[Extract from Trekking With the T-Team: Central Australian Safari, available on Amazon.]
Rain, Mud and Lost in the Flinders
Monday July 20, 1981
Fat dollops of rain struck my sleeping bag, waking me.
‘Oh, al-right!’ I mumbled before peeling the sleeping bag from me. I slipped on my shoes and as I was already fully clothed, I shuffled to the campfire.
The rain stopped.
Hours dragged as we struggled to eat our cereal, drink beverages, answer the call of nature, and then pack our bags.
My older cousin, C1 was missing for what seemed an eternity. Younger cousin, C2 commented that his brother liked to read on his “business” ventures.
I laughed, ‘Our toilet is inaccessible for hours when my brother goes. He doesn’t like books, so I don’t know what he does when he goes.’.
‘Well, at least it’s only twice a week,’ my body-building brother said.
Dad’s eyes widened. ‘What? You only go twice a week?’
‘Yeah? How often do you go, Dad?’
‘Two or three times a day,’ he replied.
‘Yeah, that’s normal.’ Dad poked the coals and flames leapt into action. ‘Sure you’re not constipated? I’m not sure your Protein diet is a good idea.’
Richard shook his concoction and examined the plastic Tupperware containing Protein-powder mixture. ‘Nup, it’s fine.’ With a teaspoon, he stirred the raw egg floating on top of the bubbles, and then swallowed his liquid breakfast in three gulps.
C1 returned shovel in hand and a grin spread between his over-night shadow. ‘Ah! That’s better!’
Dad grabbed the shovel and toilet paper and disappeared into the bush. As we waited for each member to do their “nature-walk”, rain plopped into the sand.
We left the Flinders camp mid-morning in the rain, then rattled over corrugations and lumbered through water-washed floodways. An hour into our journey, we stopped at Hawker where the boys selected lollies, and chewing gum to occupy their bored mouths for the hours of travel to come.
C1 and C2 picked out miscellaneous items they’d forgotten to pack. C1 placed his purchases on the weathered bench and reached for his back pocket. He patted it, and his eyes widened. He jammed his fingers into his pocket, patted his side pockets, and pushed his hands into them and pulled out the lining. He glanced around his feet. ‘Oh, oh! I think I left my wallet behind in the creek,’ he said. While he continued to search the floor, and his pockets, we pooled our money to cover C1’s expenses.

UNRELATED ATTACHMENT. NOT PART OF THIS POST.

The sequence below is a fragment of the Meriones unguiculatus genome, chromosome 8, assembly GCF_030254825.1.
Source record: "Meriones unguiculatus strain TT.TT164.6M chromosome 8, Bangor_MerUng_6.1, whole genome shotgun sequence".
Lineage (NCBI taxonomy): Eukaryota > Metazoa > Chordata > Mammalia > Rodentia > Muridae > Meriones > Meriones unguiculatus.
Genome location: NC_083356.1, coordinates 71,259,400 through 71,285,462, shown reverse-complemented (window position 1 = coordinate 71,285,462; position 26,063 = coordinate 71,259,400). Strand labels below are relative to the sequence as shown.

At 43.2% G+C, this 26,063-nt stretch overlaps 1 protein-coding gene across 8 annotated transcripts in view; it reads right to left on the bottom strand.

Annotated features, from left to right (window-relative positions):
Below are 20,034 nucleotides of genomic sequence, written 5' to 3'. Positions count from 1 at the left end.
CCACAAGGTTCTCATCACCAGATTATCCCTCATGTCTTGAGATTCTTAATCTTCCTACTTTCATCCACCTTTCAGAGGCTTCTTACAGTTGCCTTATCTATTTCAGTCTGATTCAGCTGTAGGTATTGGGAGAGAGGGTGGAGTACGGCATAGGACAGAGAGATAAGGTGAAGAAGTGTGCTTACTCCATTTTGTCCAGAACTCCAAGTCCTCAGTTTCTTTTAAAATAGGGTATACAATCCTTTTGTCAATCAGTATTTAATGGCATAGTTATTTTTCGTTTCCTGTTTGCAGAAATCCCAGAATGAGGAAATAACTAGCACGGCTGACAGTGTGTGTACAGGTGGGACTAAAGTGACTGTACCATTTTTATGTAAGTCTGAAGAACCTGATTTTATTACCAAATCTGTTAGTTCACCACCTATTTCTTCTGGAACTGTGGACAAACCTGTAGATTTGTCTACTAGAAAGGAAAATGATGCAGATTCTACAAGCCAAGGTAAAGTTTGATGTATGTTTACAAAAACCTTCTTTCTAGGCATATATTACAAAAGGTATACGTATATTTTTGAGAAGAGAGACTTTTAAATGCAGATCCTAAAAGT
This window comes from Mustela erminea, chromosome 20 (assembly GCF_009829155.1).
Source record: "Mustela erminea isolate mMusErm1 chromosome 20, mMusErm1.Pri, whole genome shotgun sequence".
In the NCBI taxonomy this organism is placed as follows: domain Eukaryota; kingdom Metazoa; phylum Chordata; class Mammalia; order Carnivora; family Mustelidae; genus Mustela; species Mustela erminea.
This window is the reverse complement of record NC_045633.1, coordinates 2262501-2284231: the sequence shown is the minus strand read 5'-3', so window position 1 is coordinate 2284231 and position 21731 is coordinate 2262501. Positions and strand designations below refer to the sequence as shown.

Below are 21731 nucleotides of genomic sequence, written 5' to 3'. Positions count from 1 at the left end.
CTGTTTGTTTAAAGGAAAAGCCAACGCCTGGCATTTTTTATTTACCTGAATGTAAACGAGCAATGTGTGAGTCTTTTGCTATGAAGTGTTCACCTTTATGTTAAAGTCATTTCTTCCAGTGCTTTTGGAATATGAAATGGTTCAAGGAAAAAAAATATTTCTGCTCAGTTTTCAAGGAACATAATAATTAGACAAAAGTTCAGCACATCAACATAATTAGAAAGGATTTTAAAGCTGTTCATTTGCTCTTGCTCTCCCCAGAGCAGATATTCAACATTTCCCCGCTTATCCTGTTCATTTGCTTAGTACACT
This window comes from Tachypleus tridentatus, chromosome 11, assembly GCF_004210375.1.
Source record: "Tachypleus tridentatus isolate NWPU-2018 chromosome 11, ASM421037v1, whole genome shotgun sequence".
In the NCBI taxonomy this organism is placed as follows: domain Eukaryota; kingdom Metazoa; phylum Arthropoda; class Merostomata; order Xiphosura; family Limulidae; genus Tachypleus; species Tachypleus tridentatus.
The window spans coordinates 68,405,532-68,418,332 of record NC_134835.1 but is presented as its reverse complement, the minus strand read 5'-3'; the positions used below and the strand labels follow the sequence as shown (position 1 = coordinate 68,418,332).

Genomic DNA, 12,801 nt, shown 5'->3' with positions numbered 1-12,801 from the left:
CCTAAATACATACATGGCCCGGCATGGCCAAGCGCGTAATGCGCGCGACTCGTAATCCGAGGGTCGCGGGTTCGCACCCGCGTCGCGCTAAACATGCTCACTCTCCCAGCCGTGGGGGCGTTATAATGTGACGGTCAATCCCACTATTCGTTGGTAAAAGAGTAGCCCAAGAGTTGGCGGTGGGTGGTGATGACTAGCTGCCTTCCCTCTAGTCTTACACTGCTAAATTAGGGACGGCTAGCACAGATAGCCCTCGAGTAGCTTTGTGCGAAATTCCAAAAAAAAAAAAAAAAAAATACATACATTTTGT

Despite C1’s lamentations that his wallet contained his driver’s license, passport, visa, and thirty dollars, a wall of steady rain threatening floods, discouraged us from returning to the camp. Dad was sure it was too late to find it. ‘The floods would’ve washed it away,’ he said.
On the road through the Flinders Ranges, Dad stopped driving for us to photograph the ranges cloaked in mist. On one of our photo stops, the boys discovered the sport of rock-throwing.
Our family friend, TR tracked us with his film camera as we all tried to smash beer bottles with rocks.
Further north, rain pelted our vehicle and lightening flashed. At the bridge near Leigh Creek, we passed a car, bonnet jacked up, and a couple peering at their dead engine.
Richard, came to the rescue and within thirty minutes, resolved their engine issues and sent them on their way. I wish he could have been that efficient with the Rover’s pack-rack!
While Richard was repairing the car, we inspected the railroad track, the bridge of the over-flowing creek, and then watched a Volkswagen splashing through a pool of muddy water.
At Lyndhurst, we filled up with petrol. Twelve miles out from there, we camped by a disused train track. We used some of the sleepers for firewood. Birds gathered in a cluster of She oak and eucalyptus trees. Stratus and high cumulous clouds gave rise to a stunning sunset of gold, orange and flares of red.
‘Wow! What a glorious sunset!’ I said and then turned to C1. ‘Pity about the rain and losing your wallet.’
C1 looked up from his book-reading and sighed, ‘I’ll have to manage without it, I guess.’
‘Perhaps we can look for it on the way back.’
‘Ah, Lee-Anne, always the optimist.’
© Lee-Anne Marie Kling 2017
Feature photo: Railway Track Leigh Creek © C.D. Trudinger 1981
How did, I as one eighteen-year old girl with five men, survive camping two months in the outback?
What did the T-Team discover as they boldly explored where few people have gone before?
And, did C1 ever find his wallet?
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